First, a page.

A football field has only four corners. But, what if you compare two different fields? Now, you have eight corners. In this short example, a Virginia federal court compared only two documents, each with four corners, to decide an insurer had no duty to defend its insured.
A supplier/insured provided a chiller unit to a prime contractor. When the unit didn’t perform as expected, the prime sued the supplier/insured who then, in turn, sought defense and indemnity from the insurer. The court needed only two documents to support its conclusion:
(1) the complaint by prime against supplier/insured and
(2) the insurance policy between insurer and supplier/insured.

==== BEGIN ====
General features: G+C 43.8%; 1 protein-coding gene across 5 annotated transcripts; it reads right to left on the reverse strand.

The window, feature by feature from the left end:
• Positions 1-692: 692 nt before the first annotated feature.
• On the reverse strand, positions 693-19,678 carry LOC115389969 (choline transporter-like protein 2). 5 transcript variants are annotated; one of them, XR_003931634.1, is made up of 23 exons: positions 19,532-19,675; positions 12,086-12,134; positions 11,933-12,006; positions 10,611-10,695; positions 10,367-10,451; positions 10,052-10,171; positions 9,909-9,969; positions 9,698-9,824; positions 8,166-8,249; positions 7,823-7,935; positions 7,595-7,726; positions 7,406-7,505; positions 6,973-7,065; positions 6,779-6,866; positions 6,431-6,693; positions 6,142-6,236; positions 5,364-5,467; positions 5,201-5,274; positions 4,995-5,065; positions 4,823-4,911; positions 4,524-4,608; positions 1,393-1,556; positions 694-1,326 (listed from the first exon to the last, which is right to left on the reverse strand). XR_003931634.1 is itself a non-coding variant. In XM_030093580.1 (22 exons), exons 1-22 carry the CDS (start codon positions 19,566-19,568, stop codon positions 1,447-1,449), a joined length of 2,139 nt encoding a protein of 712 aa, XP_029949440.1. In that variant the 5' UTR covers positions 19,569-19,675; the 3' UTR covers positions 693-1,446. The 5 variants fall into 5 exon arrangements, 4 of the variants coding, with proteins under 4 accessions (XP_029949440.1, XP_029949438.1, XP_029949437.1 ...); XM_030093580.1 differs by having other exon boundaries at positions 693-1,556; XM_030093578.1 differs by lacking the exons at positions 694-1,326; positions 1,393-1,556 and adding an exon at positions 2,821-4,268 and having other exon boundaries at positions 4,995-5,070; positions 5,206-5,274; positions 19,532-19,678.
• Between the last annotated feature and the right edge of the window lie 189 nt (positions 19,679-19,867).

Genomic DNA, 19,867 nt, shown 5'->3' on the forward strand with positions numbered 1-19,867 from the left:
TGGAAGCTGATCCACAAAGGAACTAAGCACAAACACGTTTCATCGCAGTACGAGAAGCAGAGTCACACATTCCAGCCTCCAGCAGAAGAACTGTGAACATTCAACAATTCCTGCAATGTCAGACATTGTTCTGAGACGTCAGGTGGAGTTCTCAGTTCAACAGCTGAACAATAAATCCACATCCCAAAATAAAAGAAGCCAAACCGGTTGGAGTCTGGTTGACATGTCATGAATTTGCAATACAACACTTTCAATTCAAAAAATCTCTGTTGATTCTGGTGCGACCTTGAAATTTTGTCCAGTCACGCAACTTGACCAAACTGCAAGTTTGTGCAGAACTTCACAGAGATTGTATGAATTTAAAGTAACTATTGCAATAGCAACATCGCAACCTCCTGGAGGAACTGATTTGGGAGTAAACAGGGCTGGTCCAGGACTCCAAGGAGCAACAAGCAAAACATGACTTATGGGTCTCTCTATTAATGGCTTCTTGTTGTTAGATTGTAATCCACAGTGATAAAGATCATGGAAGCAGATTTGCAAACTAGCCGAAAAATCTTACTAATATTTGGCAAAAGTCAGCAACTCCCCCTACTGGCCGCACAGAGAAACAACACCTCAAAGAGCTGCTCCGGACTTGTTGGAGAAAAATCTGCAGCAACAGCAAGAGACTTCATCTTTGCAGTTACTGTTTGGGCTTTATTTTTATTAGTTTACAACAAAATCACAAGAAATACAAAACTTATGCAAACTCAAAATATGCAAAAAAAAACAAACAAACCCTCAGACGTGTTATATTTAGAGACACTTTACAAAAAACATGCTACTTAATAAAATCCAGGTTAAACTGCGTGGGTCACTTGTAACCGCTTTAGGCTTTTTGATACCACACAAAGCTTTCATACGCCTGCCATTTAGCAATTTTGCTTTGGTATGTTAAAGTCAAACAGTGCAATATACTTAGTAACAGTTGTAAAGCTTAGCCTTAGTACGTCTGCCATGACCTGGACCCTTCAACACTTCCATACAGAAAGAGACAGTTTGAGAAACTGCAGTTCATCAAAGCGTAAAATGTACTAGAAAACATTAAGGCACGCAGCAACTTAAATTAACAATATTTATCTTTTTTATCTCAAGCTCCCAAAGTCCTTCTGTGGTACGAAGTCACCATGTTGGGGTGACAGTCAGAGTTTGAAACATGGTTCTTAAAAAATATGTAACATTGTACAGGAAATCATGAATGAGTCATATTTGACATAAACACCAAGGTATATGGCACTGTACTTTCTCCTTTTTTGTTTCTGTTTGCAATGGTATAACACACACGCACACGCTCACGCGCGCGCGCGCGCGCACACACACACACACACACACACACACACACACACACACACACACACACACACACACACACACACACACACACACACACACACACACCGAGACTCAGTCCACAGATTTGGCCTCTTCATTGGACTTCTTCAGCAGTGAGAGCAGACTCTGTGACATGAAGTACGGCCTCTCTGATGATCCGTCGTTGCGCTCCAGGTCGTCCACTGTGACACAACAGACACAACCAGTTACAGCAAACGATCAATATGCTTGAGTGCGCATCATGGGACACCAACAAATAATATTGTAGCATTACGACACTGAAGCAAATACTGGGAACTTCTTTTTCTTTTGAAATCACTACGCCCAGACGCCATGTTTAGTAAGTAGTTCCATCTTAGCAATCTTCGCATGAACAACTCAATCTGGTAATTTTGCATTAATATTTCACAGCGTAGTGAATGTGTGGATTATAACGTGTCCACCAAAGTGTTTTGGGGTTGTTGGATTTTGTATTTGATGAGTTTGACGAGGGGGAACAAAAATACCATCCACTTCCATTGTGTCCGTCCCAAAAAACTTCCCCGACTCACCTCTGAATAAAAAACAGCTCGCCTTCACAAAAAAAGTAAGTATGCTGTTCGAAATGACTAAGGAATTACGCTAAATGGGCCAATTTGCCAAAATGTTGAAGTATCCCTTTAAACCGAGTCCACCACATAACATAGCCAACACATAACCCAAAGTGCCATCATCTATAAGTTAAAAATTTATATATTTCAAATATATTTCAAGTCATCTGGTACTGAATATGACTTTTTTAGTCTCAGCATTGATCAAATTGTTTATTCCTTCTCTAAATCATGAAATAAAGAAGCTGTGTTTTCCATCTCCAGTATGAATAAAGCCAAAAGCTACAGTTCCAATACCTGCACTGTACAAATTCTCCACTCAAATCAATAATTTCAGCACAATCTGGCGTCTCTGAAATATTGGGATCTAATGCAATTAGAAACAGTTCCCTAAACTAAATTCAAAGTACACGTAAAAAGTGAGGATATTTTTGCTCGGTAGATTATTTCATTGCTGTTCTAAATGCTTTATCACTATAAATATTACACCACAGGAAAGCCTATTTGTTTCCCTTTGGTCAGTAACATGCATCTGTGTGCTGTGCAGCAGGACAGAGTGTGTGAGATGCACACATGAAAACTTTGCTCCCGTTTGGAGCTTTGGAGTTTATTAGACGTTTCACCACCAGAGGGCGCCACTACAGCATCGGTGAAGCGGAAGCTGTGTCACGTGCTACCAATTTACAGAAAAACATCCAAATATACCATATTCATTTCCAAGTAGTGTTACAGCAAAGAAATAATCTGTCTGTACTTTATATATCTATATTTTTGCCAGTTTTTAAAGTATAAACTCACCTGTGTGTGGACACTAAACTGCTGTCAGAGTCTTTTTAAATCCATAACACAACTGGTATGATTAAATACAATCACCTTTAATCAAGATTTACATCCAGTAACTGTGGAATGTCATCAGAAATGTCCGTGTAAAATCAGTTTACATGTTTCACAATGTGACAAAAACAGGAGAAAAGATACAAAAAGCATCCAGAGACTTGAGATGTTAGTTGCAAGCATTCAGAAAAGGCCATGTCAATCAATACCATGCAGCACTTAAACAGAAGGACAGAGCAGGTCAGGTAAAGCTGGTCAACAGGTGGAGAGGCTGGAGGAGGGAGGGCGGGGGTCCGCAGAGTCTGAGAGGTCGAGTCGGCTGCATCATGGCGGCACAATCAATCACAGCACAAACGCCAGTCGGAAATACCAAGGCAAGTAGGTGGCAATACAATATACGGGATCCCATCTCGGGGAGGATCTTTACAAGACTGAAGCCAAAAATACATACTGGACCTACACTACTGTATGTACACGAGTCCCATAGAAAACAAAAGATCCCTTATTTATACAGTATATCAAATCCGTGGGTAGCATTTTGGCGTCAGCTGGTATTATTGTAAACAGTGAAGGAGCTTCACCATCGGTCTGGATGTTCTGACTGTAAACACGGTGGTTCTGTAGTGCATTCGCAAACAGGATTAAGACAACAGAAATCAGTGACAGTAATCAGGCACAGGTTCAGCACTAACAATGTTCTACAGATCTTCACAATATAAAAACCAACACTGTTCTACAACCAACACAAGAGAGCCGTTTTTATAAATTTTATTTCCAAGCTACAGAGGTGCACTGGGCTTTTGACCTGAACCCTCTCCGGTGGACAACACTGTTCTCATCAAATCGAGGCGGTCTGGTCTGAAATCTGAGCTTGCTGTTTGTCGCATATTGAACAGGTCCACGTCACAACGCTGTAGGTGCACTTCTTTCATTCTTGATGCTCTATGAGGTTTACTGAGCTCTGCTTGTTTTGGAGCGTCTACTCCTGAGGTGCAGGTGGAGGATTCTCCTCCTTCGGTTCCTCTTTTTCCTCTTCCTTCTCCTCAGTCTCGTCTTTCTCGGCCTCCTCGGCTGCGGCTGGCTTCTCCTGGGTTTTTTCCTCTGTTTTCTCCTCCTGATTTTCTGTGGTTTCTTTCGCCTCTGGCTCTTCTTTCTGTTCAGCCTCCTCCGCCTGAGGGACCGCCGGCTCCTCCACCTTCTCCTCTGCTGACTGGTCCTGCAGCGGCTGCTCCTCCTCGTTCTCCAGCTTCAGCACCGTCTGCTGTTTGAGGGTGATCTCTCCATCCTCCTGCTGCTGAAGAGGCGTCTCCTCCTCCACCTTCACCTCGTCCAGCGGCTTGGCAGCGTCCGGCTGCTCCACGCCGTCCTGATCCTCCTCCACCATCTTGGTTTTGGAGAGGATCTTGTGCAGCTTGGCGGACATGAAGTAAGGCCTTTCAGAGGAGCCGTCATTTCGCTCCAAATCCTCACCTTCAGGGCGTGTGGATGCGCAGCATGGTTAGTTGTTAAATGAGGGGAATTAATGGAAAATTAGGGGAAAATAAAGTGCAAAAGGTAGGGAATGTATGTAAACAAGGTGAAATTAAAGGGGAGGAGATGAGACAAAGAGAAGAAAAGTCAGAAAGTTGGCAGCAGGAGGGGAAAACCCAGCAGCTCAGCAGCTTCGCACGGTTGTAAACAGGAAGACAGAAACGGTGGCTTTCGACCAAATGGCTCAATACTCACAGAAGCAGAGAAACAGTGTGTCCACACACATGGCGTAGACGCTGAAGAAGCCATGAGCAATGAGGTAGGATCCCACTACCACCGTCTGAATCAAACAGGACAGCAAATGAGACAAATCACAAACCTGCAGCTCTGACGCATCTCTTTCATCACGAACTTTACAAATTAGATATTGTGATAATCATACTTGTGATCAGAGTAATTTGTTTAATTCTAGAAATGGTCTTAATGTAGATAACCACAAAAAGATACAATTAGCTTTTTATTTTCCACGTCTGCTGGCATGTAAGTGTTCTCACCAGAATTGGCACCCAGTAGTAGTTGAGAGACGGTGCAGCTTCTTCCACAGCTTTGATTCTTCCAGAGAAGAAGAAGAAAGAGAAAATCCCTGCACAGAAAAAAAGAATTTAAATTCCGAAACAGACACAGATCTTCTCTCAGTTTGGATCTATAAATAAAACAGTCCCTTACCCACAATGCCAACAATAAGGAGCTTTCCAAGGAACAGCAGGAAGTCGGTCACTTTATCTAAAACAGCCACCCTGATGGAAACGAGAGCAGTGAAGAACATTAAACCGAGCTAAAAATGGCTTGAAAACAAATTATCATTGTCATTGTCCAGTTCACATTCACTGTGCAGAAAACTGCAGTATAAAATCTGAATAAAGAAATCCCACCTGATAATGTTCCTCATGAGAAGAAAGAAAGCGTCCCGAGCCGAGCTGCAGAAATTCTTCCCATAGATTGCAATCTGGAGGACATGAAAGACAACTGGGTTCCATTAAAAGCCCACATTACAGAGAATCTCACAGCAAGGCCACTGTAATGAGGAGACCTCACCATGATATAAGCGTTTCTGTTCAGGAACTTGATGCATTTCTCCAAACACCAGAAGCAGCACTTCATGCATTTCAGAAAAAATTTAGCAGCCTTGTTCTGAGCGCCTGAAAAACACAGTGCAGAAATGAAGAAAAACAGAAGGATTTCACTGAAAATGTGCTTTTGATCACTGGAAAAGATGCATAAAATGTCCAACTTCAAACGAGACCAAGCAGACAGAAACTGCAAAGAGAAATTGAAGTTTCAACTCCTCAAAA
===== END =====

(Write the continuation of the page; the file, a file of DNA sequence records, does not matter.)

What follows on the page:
(Together, the four corners of each document totaled eight corners.)
To decide if an insurer has a duty to defend, a Virginia State or Federal Court may only look at the allegations in the complaint and the insurance policy to determine if a judgment against the insured will be covered by the policy. If there is a possibility of coverage, then the insurer must defend the insured.
Western World Ins. Co. v. Air Tech, Inc., Case No. 7:17-cv-518 (March 29, 2019)